Solicitors across Scotland to boycott Sheriff Appeal Court
No faculty of solicitors in Scotland is likely to undertake summary appeal work in the new Sheriff Appeal Court at the suggested legal aid rates, it has emerged.
Ross Yuill, the president of the Glasgow Bar Association (GBA) sent a comprehensive response to Holyrood’s Justice Committee setting out practitioners’ numerous concerns about the operation of the new court and advising a more reasonable fee structure without which there is a real risk the poor will have to abandon appeals or conduct them on their own.
Mr Yuill also expressed concern that the committee does not fully understand the issues raised by the profession and that responses of the GBA and Edinburgh Bar Association (EBA) were not available to it at a hearing yesterday in which Legal Affairs Minister Paul Wheelhouse led evidence.
The hearing has now been extended for a week to allow further discussion between the Law Society of Scotland and the Scottish government.
Mr Yuill called for convenor of the Law Society’s criminal legal aid negotiating team, Ian Moir, to be allowed to articulate the concerns of the profession at next week’s continued hearing.
In a response on the proposals under the Legal Aid and Advice and Assistance (Miscellaneous Amendments) (Scotland) Regulations 2015 Mr Yuill expressed “deep concern” about the suggested rates of pay for those providing legal assistance and representation to appellants appearing in the new court.
He stated: “It is the view of our membership that the level of fees proposed are wholly inadequate and significantly undervalue the important and challenging work involved in preparing and presenting summary criminal appeals.
“The overarching concern is that the proposed fee structure presents a very real risk of impeding access to justice for those appellants who wish to secure legal representation to present their case.”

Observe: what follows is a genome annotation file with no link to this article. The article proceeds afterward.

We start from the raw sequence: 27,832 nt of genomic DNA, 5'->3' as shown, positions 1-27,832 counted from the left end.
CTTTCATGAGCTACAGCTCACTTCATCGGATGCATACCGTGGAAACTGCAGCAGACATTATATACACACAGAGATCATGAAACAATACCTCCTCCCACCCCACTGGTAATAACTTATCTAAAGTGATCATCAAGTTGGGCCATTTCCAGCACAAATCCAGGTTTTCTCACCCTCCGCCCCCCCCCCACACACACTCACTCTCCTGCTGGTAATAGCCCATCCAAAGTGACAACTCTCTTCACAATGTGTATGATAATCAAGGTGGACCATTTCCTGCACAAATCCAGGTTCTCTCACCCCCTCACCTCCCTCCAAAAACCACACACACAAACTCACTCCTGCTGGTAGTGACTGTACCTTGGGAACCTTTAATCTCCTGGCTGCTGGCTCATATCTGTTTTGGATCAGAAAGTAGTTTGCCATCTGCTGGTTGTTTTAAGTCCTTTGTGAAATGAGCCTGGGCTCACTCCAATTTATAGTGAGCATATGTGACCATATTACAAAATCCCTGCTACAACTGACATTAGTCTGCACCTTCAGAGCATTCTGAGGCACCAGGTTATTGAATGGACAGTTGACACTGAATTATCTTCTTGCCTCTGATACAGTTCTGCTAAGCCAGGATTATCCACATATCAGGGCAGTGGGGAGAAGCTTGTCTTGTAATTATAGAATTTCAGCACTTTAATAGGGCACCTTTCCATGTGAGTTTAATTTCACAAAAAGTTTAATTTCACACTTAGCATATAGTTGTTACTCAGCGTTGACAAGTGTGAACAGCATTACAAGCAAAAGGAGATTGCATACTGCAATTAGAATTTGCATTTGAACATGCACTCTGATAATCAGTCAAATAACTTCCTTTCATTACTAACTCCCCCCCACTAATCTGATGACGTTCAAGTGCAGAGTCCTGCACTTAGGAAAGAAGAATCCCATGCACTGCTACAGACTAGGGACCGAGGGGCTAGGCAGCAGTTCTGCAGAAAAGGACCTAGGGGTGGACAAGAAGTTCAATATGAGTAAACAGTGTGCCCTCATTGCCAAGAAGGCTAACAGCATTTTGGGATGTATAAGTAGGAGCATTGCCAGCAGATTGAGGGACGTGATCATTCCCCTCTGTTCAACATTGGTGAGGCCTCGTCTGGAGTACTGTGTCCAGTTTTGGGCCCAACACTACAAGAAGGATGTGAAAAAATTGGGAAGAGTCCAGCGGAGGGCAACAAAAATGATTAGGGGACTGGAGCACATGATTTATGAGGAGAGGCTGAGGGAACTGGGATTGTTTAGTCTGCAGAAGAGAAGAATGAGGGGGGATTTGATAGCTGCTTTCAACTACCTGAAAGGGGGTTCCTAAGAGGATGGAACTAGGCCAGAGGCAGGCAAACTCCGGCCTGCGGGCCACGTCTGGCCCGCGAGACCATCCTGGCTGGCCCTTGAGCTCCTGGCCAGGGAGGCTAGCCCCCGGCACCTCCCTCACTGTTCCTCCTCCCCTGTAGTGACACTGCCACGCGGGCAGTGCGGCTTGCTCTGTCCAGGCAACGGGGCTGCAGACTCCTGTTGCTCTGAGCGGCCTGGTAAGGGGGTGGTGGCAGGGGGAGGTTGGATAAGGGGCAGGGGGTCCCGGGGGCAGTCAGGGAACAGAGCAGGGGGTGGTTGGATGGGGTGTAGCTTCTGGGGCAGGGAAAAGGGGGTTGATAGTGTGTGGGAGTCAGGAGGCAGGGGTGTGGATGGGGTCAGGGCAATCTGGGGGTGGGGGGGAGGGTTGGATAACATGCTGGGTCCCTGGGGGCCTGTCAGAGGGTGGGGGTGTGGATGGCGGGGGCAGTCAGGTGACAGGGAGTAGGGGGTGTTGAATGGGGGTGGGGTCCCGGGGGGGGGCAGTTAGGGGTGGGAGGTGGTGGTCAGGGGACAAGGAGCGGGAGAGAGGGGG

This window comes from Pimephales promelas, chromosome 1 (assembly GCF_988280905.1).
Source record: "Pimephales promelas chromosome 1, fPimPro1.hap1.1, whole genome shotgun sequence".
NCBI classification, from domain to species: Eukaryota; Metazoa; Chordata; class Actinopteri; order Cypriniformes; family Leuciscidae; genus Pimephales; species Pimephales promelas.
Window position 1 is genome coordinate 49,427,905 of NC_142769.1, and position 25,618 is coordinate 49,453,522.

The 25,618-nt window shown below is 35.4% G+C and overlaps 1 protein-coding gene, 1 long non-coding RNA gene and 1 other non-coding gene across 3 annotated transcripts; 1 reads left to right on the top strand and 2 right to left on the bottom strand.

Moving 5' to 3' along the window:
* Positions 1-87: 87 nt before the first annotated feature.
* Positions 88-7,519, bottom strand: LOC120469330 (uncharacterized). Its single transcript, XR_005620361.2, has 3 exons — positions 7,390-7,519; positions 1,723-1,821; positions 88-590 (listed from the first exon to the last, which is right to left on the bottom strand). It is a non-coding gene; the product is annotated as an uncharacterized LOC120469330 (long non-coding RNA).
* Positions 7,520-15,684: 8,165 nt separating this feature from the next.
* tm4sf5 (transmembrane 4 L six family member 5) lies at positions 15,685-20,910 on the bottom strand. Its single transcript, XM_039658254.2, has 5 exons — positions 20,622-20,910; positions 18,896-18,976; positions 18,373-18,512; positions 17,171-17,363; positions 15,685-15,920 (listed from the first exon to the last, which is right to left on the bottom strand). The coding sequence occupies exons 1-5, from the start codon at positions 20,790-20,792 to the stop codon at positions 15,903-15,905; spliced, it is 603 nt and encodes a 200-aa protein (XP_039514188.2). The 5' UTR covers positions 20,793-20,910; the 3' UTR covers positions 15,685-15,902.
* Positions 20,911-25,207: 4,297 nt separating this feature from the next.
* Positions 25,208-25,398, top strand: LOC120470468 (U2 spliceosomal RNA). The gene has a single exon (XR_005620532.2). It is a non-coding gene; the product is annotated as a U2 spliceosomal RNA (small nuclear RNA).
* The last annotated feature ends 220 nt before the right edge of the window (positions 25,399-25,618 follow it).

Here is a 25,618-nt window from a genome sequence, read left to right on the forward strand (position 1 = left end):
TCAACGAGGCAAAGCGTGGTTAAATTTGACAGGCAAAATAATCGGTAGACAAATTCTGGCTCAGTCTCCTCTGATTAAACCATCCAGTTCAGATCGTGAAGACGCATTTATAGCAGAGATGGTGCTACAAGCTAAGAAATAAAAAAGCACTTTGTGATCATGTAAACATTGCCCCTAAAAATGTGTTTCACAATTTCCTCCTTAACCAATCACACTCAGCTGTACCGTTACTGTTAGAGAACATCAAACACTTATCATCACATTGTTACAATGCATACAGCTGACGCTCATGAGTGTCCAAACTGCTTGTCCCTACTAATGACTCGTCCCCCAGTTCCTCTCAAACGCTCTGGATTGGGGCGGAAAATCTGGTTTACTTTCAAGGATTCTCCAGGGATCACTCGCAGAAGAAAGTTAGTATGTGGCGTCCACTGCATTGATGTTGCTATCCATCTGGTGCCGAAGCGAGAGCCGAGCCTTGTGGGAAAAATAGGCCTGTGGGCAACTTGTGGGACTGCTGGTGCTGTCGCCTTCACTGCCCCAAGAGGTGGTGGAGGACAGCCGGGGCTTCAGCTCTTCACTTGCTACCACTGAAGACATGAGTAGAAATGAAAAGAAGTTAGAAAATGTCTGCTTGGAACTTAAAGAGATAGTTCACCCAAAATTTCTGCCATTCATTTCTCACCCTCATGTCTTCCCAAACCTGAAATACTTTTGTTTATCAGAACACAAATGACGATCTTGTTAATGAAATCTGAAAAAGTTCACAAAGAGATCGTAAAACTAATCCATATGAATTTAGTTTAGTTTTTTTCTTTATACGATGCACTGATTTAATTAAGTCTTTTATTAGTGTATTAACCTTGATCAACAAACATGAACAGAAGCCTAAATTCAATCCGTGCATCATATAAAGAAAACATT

Mr Yuill reiterated the main problems with the new court.
First, he addressed the strange decision not to have multiple sheriff appeal courts around Scotland, especially in Glasgow “given the jurisdiction deals with the largest volume of summary criminal work in the country”.
Because sanction for counsel will not regularly be granted in the Sheriff Appeal Court it is, Mr Yuill stated, “… envisaged that solicitors will carry out the same work currently performed by counsel and solicitor advocates in the High Court for a level of payment which is very significantly less than that currently being paid.”
The proposed payments are striking, with £27.40 being paid for a half hour hearing in respect of an appeal against sentence.
Under the current regulations this would attract payment of £171.10.
A hearing of one hour for an appeal against conviction would attract a fee of £54.80 – the existing payment for such work would be £292.20.
Mr Yuill said in the response: “It is submitted that such a level of payment for solicitors is quite simply unworkable and will lead to a situation whereby appellants will find it extremely difficult to secure legal representation for their appeal.”
The GBA president also shone light on the issue of preparing cases for the new court, citing the current fees and the significantly reduced proposed fees.